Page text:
Harley-Davidson has a China conundrum

Having just watched “Harley-Davidson and the Marlborough Man,” listened to “Born to be Wild” and read about the Milwaukee company’s situation in the cover story in the previous edition of BizTimes Milwaukee, it seemed time to throw my two cents into the pot.

According to a report by the Spectrem Group, a Chicago-based consulting firm, the number of U.S. households with a net worth of $1 million or more in 2009, excluding wealth derived from a primary residence, grew 16 percent last year to 7.8 million. The number of ultra-wealthy, those with a net worth of $5 million or more, grew by 17 percent to 980,000. The number is down from the all-time high of 9.2 million in 2007, following a 27-percent decline in 2008, but clearly things are heading in a positive direction, in terms of the ability to accumulate wealth,

In China, the number of millionaires last year was 875,000, according to the Hurun Report, a monthly magazine known for its “China Rich List,” a ranking of the wealthiest individuals in China. The average profile of China’s new wealth is a 39-year-old man who prizes his European watches, classical Chinese art, has three cars and would like to buy a jet. He is 15 years younger than his counterparts in other countries, plays sports and likes to travel. He wants his children to have a British secondary education and go to college in the United States. He likes French wines and buys Italian suits.

The next piece of information is from Bain & Co., which forecasts that global luxury sales, a 153 billion-euro ($228 billion) industry will rise by 4 percent in 2010, following an 8-percent worldwide decline in 2009. According to the report, a 10-percent increase in the sales of luxury goods in Asia this year will offset declines in the United States, Japan and Europe.

Bain estimates that out of the estimated 300 outlets that will be opened this year, 15 percent will be in mainland China and 25 percent elsewhere in Asia.

Given that the United States has 9 millionaires for each one in China, the math seems a little sketchy but, based on positive reports thus far from LVMH, Richemont, Gucci, Hermes, Prada, Chanel, Mercedes, Rolls Royce, Bentley, BMW, Audi and Bugatti; anecdotal evidence from travels to various cities in China and a luncheon with the franchise holder for Bell Helicopters, Lear and Bombardier jets in China, it seems clear that the Chinese have an incredible appetite for luxury brands and products.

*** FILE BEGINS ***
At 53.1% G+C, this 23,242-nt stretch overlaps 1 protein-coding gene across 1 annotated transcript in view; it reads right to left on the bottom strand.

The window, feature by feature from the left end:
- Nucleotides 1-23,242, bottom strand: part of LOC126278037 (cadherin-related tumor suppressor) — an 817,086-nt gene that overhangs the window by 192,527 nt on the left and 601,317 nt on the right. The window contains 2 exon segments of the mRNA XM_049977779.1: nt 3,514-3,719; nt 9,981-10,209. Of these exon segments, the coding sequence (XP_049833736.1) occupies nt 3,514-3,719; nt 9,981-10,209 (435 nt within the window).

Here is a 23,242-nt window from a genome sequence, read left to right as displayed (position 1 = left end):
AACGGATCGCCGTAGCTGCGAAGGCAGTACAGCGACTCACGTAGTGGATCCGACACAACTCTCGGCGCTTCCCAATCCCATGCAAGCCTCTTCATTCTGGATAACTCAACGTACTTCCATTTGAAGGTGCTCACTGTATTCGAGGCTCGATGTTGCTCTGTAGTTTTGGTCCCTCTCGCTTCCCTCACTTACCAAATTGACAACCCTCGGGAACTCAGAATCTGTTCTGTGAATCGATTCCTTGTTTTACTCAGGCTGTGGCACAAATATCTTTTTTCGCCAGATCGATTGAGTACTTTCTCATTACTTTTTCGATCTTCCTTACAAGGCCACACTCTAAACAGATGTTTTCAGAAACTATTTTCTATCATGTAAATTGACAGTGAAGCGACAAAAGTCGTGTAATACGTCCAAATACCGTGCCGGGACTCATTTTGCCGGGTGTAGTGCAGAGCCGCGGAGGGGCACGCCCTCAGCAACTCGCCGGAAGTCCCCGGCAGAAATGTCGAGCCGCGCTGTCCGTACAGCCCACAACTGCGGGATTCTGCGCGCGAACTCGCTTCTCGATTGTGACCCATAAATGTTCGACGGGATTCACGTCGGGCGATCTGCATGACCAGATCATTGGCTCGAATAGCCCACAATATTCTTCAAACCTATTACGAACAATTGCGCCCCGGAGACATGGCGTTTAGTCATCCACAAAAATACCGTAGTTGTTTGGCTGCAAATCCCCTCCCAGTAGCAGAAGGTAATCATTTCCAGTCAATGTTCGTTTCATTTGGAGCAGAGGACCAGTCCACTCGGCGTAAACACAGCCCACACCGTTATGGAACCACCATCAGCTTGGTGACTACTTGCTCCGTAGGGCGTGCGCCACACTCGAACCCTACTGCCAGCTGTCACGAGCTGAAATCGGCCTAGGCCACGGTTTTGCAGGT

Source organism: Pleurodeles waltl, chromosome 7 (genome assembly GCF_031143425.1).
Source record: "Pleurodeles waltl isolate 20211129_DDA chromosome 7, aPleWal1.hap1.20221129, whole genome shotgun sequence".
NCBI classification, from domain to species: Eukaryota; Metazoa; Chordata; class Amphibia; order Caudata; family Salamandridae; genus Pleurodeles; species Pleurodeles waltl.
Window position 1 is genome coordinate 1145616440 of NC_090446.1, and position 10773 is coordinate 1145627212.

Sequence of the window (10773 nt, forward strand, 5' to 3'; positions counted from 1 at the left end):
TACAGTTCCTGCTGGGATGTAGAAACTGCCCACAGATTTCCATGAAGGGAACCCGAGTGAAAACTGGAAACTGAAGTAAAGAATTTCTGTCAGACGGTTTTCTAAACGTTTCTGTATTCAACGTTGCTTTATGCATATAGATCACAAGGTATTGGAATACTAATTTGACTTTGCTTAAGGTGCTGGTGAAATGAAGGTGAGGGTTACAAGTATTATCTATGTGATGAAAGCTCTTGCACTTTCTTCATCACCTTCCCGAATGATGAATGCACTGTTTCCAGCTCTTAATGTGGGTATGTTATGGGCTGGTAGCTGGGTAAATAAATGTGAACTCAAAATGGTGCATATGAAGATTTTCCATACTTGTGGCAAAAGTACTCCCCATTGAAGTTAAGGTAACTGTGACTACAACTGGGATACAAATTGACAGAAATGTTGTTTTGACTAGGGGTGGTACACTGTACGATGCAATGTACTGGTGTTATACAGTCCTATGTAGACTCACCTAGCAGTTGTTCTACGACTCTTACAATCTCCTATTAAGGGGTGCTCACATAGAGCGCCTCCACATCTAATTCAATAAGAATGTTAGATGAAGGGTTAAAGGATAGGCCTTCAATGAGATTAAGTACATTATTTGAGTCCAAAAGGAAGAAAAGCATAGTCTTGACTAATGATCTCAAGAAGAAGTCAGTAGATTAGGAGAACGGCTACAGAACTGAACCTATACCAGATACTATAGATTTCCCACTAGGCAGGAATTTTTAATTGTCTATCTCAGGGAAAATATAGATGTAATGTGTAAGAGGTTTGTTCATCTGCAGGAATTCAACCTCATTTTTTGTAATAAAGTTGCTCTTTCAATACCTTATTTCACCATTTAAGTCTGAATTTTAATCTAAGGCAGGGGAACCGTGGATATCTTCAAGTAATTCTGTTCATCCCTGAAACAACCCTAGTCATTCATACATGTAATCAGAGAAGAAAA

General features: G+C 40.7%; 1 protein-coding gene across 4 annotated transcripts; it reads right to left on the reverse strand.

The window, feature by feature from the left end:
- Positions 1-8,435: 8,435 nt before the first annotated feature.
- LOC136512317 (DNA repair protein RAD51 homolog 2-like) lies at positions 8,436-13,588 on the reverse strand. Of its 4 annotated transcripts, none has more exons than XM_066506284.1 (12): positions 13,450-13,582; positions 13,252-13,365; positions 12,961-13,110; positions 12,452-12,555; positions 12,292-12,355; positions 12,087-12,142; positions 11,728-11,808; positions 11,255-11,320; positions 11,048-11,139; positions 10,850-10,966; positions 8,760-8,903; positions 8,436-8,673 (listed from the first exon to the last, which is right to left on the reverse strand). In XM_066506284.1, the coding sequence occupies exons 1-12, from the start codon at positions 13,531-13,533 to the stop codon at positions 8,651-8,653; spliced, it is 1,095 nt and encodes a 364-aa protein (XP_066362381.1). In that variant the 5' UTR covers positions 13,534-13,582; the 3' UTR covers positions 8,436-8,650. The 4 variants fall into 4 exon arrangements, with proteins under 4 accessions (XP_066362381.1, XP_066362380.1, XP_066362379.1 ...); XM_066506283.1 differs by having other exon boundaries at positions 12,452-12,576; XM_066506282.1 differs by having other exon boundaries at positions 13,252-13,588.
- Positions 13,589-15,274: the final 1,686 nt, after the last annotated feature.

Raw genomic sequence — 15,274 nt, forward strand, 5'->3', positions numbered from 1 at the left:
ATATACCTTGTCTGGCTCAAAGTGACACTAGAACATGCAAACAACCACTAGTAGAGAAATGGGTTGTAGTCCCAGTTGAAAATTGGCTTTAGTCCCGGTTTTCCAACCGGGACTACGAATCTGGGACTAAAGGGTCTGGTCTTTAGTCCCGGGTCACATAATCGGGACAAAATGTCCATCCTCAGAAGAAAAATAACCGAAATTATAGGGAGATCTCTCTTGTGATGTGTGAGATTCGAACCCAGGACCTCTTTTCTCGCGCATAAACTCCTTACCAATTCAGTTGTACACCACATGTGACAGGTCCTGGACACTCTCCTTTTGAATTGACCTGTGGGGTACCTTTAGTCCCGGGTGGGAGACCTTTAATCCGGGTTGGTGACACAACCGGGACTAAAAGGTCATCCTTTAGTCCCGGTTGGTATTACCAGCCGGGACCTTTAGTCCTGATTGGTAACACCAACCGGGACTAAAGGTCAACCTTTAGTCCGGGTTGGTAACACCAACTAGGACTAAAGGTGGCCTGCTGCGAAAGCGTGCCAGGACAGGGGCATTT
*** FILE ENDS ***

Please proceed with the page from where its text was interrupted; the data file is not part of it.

So the question is; how is it possible that one of the most iconic brands in the world, Harley-Davidson, is continuing to spiral downward as other brands seem to be recovering; especially in China, a market whose wealthy seem custom-made for its product’s appeal?

The issue cannot be about brand awareness, as I have rarely bumped into a wealthy Chinese guy who didn’t know the brand. It’s not about price, as the Chinese pay double the going U.S. price for luxury cars, due to a 100-percent government import tax. At the Beijing Auto Show this year, a Bugatti Vercheron you can buy in the United States for $1.8 million was sold for $5.86 million.

One answer is that Harley has failed to successfully crack the Asian market, particularly China. Dealerships are few and sales do not match the potential. Having chatted with various people at Harley over the years, it is clear they faced some difficult obstacles in China, particularly the prohibition against big iron in large cities, but business is about overcoming obstacles, and thus far, they have failed to find the right solution. Perhaps this is a case study which demonstrates the danger of not coming to terms with China’s market.

Two pieces of advice: First, if there is an interest in the China market, from the Chinese perspective, if the bike is not made in the United States (preferably Milwaukee) it will lose its luxury appeal in China. The Chinese place a high premium on authentic goods and will gladly pay a premium for the best. Second, while cutting costs is a business reality, growing profitable sales is the only long-term strategy.

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